An opinion is one thing. An arrogant, childish and snide remark is another.
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Old Jan 23rd, 2005, 02:08 PM
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For someone like me, who majored in English Lit and took a graduate course in James Joyce, Dublin is one of those places that I was aching to go to, VERY tourist-worthy, and did not disappoint me at all. We spent 5 days there and would go back in a heart-beat.

We went in the summer of 2003, so based on the dollar to the Euro as of then, I thought it was pretty cheap, comparatively speaking, and the weather was great (we were there after leaving London's 102 degree heat). The people were friendly, the pubs crowded, the music good and lots of fun. Very good place to live, I thought.

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Old Jan 24th, 2005, 06:27 AM
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I don't think that you have to go to Dublin to experience Ireland. I think Dublin is very difficult to experience in a day and with that little time, you will probably not walk a way with a good feeling. You would certainly want to have at least some interest in Irish history to visit the city because the bulk of the attractions are about history (as I guess is the case in most cities).

I like Dublin, but I've visited Ireland without going there also. With the time frame that you have, I agree with Itallian though I don't put Killarney or Limerick high on my list. I am, by the way, not a big city person and more of a scenery person, so my opinions might be a bit tainted. Consider Galway as another possible "city" to visit.

Bill
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Old Jan 24th, 2005, 07:37 AM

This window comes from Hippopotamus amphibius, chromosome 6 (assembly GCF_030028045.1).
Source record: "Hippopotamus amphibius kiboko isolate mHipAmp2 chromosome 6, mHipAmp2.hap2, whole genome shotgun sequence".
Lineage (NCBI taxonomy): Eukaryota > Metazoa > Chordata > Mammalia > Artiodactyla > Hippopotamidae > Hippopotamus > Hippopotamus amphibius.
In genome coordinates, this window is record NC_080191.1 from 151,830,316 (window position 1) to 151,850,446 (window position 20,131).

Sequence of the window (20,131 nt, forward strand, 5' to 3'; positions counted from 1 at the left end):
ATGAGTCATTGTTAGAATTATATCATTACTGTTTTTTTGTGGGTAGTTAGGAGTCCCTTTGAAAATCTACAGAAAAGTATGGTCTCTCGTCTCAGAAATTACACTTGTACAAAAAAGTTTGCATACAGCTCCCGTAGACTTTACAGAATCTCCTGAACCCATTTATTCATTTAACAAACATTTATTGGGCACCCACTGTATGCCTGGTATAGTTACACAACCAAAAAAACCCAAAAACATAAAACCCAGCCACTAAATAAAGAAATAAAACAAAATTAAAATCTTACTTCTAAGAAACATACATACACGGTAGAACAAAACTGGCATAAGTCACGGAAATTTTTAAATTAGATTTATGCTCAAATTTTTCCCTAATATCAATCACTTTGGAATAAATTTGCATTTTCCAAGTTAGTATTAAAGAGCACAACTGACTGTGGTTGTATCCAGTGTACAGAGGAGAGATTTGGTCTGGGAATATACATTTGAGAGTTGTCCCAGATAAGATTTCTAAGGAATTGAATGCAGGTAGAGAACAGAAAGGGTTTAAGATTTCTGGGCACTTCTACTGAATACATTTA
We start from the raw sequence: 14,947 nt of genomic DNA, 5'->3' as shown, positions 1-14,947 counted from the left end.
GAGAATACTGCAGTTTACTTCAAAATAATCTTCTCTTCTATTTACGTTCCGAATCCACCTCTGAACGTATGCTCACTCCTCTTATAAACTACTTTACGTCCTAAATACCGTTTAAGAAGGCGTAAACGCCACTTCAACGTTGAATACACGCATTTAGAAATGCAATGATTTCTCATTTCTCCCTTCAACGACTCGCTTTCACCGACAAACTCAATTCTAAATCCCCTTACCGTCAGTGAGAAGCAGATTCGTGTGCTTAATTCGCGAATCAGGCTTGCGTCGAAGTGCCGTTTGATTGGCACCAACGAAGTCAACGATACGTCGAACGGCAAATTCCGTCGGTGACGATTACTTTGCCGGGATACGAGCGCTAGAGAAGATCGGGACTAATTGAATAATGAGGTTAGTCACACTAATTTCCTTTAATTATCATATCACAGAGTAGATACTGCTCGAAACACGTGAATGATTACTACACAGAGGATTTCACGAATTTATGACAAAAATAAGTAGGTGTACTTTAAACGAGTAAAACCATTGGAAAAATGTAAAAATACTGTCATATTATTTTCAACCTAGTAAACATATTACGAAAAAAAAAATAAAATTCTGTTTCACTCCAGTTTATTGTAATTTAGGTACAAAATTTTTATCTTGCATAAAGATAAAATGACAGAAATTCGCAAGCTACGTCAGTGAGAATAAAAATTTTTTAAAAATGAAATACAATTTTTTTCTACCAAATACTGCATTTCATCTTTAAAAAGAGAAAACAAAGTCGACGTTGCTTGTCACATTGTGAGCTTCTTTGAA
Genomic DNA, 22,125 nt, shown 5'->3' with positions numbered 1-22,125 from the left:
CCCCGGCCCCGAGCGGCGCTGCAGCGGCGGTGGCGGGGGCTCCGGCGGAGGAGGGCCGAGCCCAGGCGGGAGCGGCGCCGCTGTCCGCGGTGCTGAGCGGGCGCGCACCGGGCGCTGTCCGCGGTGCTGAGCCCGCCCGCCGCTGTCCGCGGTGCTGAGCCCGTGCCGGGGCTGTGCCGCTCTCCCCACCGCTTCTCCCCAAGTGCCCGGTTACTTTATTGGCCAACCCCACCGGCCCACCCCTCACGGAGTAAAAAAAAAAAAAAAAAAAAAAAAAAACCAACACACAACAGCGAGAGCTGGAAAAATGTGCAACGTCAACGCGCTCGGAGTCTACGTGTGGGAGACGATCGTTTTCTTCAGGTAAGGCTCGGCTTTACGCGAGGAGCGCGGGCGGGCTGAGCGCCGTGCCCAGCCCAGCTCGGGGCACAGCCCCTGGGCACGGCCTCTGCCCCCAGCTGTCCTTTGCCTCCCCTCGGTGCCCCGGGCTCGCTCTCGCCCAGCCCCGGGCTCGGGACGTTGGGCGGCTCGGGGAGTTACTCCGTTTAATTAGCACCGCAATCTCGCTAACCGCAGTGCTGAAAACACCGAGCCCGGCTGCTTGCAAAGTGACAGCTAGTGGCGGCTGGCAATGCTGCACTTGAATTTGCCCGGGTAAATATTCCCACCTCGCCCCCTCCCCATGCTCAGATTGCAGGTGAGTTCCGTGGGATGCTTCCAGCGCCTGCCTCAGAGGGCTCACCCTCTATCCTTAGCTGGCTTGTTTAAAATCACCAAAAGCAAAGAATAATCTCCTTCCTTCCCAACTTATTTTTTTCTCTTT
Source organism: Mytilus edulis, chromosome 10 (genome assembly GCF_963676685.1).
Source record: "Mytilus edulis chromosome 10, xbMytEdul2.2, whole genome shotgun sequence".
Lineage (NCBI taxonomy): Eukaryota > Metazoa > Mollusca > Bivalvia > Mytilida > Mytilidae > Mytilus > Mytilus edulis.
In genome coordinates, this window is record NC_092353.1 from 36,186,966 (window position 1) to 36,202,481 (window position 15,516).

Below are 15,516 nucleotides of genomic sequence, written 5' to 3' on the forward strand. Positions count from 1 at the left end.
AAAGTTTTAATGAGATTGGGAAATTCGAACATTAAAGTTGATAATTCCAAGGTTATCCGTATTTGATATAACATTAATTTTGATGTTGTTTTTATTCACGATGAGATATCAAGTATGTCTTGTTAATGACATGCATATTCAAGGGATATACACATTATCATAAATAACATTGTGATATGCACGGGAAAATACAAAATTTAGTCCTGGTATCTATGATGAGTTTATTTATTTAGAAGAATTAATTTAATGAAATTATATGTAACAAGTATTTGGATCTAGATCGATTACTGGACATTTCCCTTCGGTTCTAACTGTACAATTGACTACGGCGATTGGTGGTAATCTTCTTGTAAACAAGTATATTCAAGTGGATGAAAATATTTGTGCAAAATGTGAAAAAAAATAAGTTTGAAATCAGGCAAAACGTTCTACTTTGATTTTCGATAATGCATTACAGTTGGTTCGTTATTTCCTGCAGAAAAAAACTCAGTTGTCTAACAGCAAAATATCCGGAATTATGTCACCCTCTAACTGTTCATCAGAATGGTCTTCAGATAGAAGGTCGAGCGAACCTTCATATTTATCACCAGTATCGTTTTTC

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Dublin has a lot going for it but you need to be a bit proactive as well. Its does not always jump out at you. Last year from March to June it was a fantastic time in Dublin (I live here). There was an outdoor day with stall from all the EU countries when they joined last spring and qwe held the EU presidency. It was a realy lively festival atmosphere. St Patricks day has lots of events leading up to the day and many arts groups join and preform prior to the parade. Chinese new year was celebrated with chinese dancing, music and food over a few days and finally the Joyce fest where they served free breakfast on O'Connell Street to the people of Dublin (You had to pick up a free ticket in advance). All of these activities were FREE and myself and a group went to all of these events. Check out what's on at www.wow.ie or www.eventguide.ie. The film fest in on in February if anyone is interested!
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Old Jan 24th, 2005, 07:51 AM
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Hi Imhornet, funny you mentioned Dublin, Ohio. I've been to both (Ohio and Ireland) and found both interesting. Not yet to Dublin, California, but it is in my to do list.